59 arrested after thousands marched down Kuala Lumpur in rally against GST

A customer receives a receipt with goods and services tax (GST) information from the cashier counter at a supermarket in Kuala Lumpur on April 1, 2015. Protesters, most of them wearing red, gathered at several areas in the vicinity of Padang Merdeka
A customer receives a receipt with goods and services tax (GST) information from the cashier counter at a supermarket in Kuala Lumpur on April 1, 2015. Protesters, most of them wearing red, gathered at several areas in the vicinity of Padang Merdeka in Kuala Lumpur on Friday for a rally protesting against GST. -- PHOTO: AFP
Malaysian police officers behind barricades outsite Independence Square in Kuala Lumpur. -- ST PHOTO: ASRUL HADI ABDULLAH SANI
Hundreds of protesters gathering in Kuala Lumpur on Friday, May 1, 2015, for a rally against GST. -- ST PHOTO: ASRUL HADI ABDULLAH SANI

KUALA LUMPUR - Thousands of protesters march down the Kuala Lumpur city centre on Friday in a rally against the Goods and Services Tax (GST) in Malaysia, with opposition leaders saying that the tax would widen the income gap and calling for it to be abolished.

The crowd dispersed without major incident in the early evening, but The Star reported late on Friday that 59 protesters had been arrested as the rally was drawing to a close.

Police also reportedly summoned opposition leaders, including Democratic Action Party lawmaker Anthony Loke, and social activists who led the rally to turn themselves in at the Dang Wangi police headquarters by Friday night.

Lawyers for Liberty legal coordinator Michelle Yesudas was quoted by The Star as saying rally leaders were called in for investigation under Section 143 of the Penal Code for unlawful assembly.

The Straits Times understands that the rally organisers had obtained a permit to assemble only at Padang Merbok, but the rally had continued until the Kuala Lumpur Convention Centre (KLCC).

Early on Friday, the protesters - who included members of opposition parties and non-governmental organisations, as well as parents and their children - had gathered at five meeting points including Maybank's headquarters and the Sogo shopping complex.

Many of them wore red T-shirts with the words "Bantah GST" (Reject GST) and carried banners with slogans like "Anti-GST parade: This is not a protest, it is a process" and "We fight for a better Malaysia".

"I brought my son because I wanted him to feel responsible for the country. He is the future," said a protester who gave her name as Asmawati. She was holding the hand of a boy, 10-year-old Akmal.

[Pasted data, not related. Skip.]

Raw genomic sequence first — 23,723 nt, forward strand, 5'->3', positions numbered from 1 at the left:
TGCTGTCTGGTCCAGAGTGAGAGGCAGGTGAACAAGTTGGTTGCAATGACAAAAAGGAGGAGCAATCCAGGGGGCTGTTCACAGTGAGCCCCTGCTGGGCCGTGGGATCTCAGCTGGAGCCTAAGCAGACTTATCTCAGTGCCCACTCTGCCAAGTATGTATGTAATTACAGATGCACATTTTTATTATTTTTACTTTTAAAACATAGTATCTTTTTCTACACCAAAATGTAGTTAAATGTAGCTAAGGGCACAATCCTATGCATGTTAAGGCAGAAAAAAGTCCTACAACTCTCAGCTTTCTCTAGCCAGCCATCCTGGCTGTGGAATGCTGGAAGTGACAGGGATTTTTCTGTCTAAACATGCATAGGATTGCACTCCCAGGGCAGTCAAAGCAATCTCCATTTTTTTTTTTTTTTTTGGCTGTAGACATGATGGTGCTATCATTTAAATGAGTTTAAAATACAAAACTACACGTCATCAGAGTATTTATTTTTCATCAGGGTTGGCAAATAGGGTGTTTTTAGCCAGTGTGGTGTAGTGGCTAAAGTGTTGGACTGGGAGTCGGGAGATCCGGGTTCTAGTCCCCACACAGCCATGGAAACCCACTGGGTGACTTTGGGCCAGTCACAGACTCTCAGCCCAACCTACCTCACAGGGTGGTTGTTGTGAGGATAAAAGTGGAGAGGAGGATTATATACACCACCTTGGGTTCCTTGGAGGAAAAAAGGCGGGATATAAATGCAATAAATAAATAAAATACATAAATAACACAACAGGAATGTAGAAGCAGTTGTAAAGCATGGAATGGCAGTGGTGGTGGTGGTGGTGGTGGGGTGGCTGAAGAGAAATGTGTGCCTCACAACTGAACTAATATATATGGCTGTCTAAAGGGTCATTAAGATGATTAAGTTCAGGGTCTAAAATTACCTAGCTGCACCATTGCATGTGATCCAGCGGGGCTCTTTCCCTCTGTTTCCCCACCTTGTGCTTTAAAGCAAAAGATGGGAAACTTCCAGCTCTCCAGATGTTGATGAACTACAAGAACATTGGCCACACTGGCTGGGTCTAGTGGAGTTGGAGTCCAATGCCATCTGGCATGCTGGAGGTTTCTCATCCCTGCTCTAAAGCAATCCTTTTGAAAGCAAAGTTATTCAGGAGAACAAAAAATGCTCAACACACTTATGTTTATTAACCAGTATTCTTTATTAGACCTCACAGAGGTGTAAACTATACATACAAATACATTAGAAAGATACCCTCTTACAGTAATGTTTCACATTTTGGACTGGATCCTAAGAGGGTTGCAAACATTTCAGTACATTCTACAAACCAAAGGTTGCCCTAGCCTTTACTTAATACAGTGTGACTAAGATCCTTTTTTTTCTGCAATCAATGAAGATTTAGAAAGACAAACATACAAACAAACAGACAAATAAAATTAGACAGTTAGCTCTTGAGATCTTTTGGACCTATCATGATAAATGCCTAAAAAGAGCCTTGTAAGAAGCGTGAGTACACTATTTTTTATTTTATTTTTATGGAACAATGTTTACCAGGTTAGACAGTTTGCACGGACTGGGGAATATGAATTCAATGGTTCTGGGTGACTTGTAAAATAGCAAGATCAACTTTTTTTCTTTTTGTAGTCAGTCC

They later marched to Dataran Merdeka, or Independence Square but the area was sealed off and guarded by a heavy presence of the police. Less two kilometers away from the square, the Federal Reserve Unit was on standby with seven trucks parked near the police headquarters in Bukit Aman.

The protestors then decided to make the 8km march to the the Kuala Lumpur Convention Centre (KLCC) led by a pickup truck carrying Mohamad Sabu, deputy president of the opposition Parti Islam Se-Malaysia (PAS).

The sound of vuvuzelas blared on the streets of the capital as protesters marched while passing cars honked in show of support. Some drivers even rolled down their car windows to give high fives to those marching. The protestors also brought firecrackers and every few kilometers an explosion could be heard and this fired up the crowd even further.

"I am marching so that you don't have to march! This is for you," said an eldery woman to the passing cars.

Another man shouted at onlookers who taking photos, "Come down here! What are you doing? Stop taking photos and join us!"

Leaders from PAS and two other opposition parties, Parti Keadilan Rakyat (PKR) and Democratic Action Party (DAP), addressed the crowd in front of the Petronas Twin Towers, calling for the GST to be abolished, The Star reported.

Among them was PKR secretary-general Rafizi Ramli, who said the 6 per cent tax would widen the income gap.

"If the tax continues to be imposed on our people including the disabled, the poor and on pensioners, believe us, the people will rise and Umno - Barisan Nasional will fall," said Rafizi according to The Star.

DAP MP Anthony Loke said the large turnout for the protest sent a "strong message" to Prime Minister Najib Tun Razak and the government to abolish the GST, which he said "affects all Malaysians regardless of race".

PAS deputy president Mohamad Sabu was quoted by The Star as saying GST affected everybody, from grandmothers to women who had to buy sanitary pads every month.

"We are against the tax because there have been too many discrepancies and corruption in the system," he said.

The leaders called the crowd to disperse at 5pm.

The Malaysian government introduced the 6-per-cent GST on April 1, saying part of it would be channelled back to the poor through increased cash handouts.

The GST, implemented after a nearly two-decade delay, is the lowest among Asean countries that have GST.

It is aimed at making taxes fairer and more transparent, given that only an estimated 1.7 million Malaysians out of a workforce of 12 million pay income tax.

Finance Ministry figures show that in 2012, only about 2.2 million salaried workers out of more than 13 million and only 15.6 per cent of more than one million registered firms paid taxes.

A few incidents marked Friday's protest march. A scuffle almost broke out between the protesters and a mysterious group of people dressed in black t-shirts and wearing face masks at Dataran Merdeka.

The latter waved a black and red flag before setting off flares and fireworks, The Star reported. They appeared to be provoking the protesters.

Separately, a man in his 40s collapsed during the march, apparently due to an epilepsy attack. He was rushed to the Kuala Lumpur Hospital for treatment.


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